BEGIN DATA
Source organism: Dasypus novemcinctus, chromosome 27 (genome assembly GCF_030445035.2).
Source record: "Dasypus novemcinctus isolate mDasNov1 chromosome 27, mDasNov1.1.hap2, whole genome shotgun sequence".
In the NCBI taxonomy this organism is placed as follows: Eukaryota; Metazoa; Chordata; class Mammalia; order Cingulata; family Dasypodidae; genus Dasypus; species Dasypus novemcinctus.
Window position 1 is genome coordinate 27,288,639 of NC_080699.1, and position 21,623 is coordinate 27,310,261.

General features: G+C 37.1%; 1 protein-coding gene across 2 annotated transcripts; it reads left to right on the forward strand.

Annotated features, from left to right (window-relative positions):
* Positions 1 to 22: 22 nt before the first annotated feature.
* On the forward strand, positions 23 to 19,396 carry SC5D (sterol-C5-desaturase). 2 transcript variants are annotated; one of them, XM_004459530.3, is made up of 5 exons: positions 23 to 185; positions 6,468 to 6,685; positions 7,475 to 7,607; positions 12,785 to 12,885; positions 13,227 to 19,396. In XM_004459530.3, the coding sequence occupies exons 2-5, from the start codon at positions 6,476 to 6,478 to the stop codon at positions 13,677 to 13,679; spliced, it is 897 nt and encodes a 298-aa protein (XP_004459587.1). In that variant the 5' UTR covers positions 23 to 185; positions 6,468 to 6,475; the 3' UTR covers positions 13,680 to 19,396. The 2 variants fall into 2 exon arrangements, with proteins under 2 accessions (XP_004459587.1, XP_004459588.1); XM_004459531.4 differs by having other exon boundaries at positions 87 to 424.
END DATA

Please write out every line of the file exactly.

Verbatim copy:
Source organism: Dasypus novemcinctus, chromosome 27 (genome assembly GCF_030445035.2).
Source record: "Dasypus novemcinctus isolate mDasNov1 chromosome 27, mDasNov1.1.hap2, whole genome shotgun sequence".
In the NCBI taxonomy this organism is placed as follows: Eukaryota; Metazoa; Chordata; class Mammalia; order Cingulata; family Dasypodidae; genus Dasypus; species Dasypus novemcinctus.
Window position 1 is genome coordinate 27,288,639 of NC_080699.1, and position 21,623 is coordinate 27,310,261.

General features: G+C 37.1%; 1 protein-coding gene across 2 annotated transcripts; it reads left to right on the forward strand.

Annotated features, from left to right (window-relative positions):
* Positions 1 to 22: 22 nt before the first annotated feature.
* On the forward strand, positions 23 to 19,396 carry SC5D (sterol-C5-desaturase). 2 transcript variants are annotated; one of them, XM_004459530.3, is made up of 5 exons: positions 23 to 185; positions 6,468 to 6,685; positions 7,475 to 7,607; positions 12,785 to 12,885; positions 13,227 to 19,396. In XM_004459530.3, the coding sequence occupies exons 2-5, from the start codon at positions 6,476 to 6,478 to the stop codon at positions 13,677 to 13,679; spliced, it is 897 nt and encodes a 298-aa protein (XP_004459587.1). In that variant the 5' UTR covers positions 23 to 185; positions 6,468 to 6,475; the 3' UTR covers positions 13,680 to 19,396. The 2 variants fall into 2 exon arrangements, with proteins under 2 accessions (XP_004459587.1, XP_004459588.1); XM_004459531.4 differs by having other exon boundaries at positions 87 to 424.